One of the many reasons why the university decided to put the money into the creation of the program was the idea that it could provide another academic avenue for students. A new sport broadcasting program could draw in more students, and also create more opportunities for those already in sport management or communications programs.
As well as his duties as the man in charge of the program, Barker also acts as a professor for CMS360, a class offered at Niagara University where students learn all the operation materials that go into an ESPN sport broadcast, then use that knowledge as they help produce games for the university.
We spoke to some of the students who have taken the class under Barker to get a gauge for what their experience has been like, in terms of both the class and working with the program as a whole.
First we spoke to Michael Marino, a sophomore sport management major, who had no previous experience with broadcast, but took Barker’s class this past spring semester.
“I found out about the class through fellow students who took the class and had good things to say about it,” he said. “I find it very interesting how the broadcast is actually run because, as a viewer, you never realize what goes on pre-, during and postgame I believe that it is very expansive, and the problem-solving aspects are very interesting.”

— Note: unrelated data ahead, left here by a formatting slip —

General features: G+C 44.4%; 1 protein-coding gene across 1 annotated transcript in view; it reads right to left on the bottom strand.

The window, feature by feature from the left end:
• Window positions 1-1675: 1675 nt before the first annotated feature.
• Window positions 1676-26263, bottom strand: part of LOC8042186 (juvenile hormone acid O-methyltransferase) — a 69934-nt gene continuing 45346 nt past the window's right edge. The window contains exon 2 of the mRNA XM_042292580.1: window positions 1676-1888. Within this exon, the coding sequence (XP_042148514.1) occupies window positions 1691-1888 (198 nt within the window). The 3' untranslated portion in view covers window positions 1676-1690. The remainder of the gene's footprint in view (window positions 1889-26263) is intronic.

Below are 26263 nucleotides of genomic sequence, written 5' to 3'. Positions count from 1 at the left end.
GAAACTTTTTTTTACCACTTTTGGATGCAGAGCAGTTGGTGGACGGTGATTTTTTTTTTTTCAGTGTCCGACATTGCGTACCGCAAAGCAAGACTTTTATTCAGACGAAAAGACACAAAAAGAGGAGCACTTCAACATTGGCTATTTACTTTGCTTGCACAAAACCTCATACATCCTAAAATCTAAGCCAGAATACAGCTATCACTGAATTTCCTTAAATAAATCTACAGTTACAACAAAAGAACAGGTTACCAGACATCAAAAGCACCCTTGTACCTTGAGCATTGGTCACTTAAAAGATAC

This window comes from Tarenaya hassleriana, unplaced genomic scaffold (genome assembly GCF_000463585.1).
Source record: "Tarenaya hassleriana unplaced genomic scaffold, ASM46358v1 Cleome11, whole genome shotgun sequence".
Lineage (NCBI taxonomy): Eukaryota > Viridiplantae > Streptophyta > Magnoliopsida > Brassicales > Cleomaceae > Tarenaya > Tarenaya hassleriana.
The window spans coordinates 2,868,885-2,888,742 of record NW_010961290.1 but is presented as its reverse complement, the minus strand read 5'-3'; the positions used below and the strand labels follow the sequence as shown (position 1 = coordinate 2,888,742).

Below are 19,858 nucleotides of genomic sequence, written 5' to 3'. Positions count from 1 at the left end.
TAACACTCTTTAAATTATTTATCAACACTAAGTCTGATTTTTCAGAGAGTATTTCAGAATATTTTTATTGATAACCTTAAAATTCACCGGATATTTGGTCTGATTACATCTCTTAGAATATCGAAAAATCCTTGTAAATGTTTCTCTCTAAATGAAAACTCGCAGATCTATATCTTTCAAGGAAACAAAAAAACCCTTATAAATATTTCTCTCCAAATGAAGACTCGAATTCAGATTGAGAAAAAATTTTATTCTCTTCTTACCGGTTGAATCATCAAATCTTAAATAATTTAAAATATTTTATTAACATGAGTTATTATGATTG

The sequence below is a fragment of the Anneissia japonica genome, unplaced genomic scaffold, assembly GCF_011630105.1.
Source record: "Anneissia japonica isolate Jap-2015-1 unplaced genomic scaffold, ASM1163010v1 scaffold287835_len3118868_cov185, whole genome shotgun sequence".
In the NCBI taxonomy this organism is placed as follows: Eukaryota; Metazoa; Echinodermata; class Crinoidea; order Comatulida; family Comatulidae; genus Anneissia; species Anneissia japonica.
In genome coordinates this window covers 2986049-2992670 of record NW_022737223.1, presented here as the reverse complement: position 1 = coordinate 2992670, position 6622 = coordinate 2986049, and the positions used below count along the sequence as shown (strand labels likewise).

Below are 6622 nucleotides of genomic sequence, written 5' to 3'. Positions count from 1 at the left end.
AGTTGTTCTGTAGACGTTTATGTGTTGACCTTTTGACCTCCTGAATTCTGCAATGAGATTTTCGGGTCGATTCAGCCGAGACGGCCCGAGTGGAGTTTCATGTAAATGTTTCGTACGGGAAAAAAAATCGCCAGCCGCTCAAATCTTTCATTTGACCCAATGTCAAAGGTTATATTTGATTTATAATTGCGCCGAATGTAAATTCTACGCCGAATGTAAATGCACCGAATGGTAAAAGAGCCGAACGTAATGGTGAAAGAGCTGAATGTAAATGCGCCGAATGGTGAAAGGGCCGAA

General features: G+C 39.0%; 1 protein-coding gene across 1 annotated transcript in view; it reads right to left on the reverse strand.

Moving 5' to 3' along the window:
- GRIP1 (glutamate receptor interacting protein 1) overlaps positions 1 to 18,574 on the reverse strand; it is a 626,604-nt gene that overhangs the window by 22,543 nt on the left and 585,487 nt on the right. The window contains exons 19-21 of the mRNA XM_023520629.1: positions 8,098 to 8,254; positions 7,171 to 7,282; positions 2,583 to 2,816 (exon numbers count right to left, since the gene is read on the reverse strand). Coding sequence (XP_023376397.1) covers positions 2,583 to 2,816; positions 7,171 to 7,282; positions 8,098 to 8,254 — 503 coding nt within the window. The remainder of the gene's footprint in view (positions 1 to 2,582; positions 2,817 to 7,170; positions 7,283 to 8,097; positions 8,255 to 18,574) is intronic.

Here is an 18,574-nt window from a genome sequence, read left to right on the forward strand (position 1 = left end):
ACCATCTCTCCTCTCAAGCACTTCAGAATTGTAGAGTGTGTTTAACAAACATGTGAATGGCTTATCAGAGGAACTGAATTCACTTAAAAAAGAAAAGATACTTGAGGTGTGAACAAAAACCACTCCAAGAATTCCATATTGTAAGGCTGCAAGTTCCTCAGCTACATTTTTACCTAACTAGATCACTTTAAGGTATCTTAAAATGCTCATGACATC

Even in the little time that Niagara has had this caliber of broadcast, there has been major changes to the level and quality of the broadcasts, including the amount of people wanting to get involved.
We also spoke to Hunter Pratt, a junior sport management and communications student, who has been working the broadcasts since Barker took over in 2019.
“My freshman year, we had very little student help, often looking to get freelancers to come in and help with the broadcasts,” he said. “Now, as a junior, most games – if not all – are fully staffed with students, if not overstaffed, which makes all of our jobs easier to do.”
Finally, we spoke to Braden York, a sophomore communications major and sport management minor, who started working broadcasts during the spring of 2021 – and works almost every game he can.
“Working the broadcasts has given me opportunities that other schools don’t have, and has really prepared me for going out of the real world and working on similar productions on a larger scale,” he said.
As for the future of the broadcasting program at Niagara, “I’d love to see a broadcasting club in the future; some sort of group or organized body that can work with the student body and help improve how we do our games,” Barker said. “I’d also love to improve the amount of students within the program itself. Right now, we average about 70-80 students a year, and I’d love to expand on that.”
Niagara Frontier Publications works with the Niagara University communication studies department to publish the capstone work of students in CMS 120A-B.
These articles do not necessarily reflect the opinions or beliefs of NFP, NU or the communication studies department. Moreover, every effort has been made to adhere to the principles of journalism, encourage the proper use of sources, and discourage anything that would constitute plagiarism.
Comments or concerns can be sent to the NFP editorial department, care of the managing editor.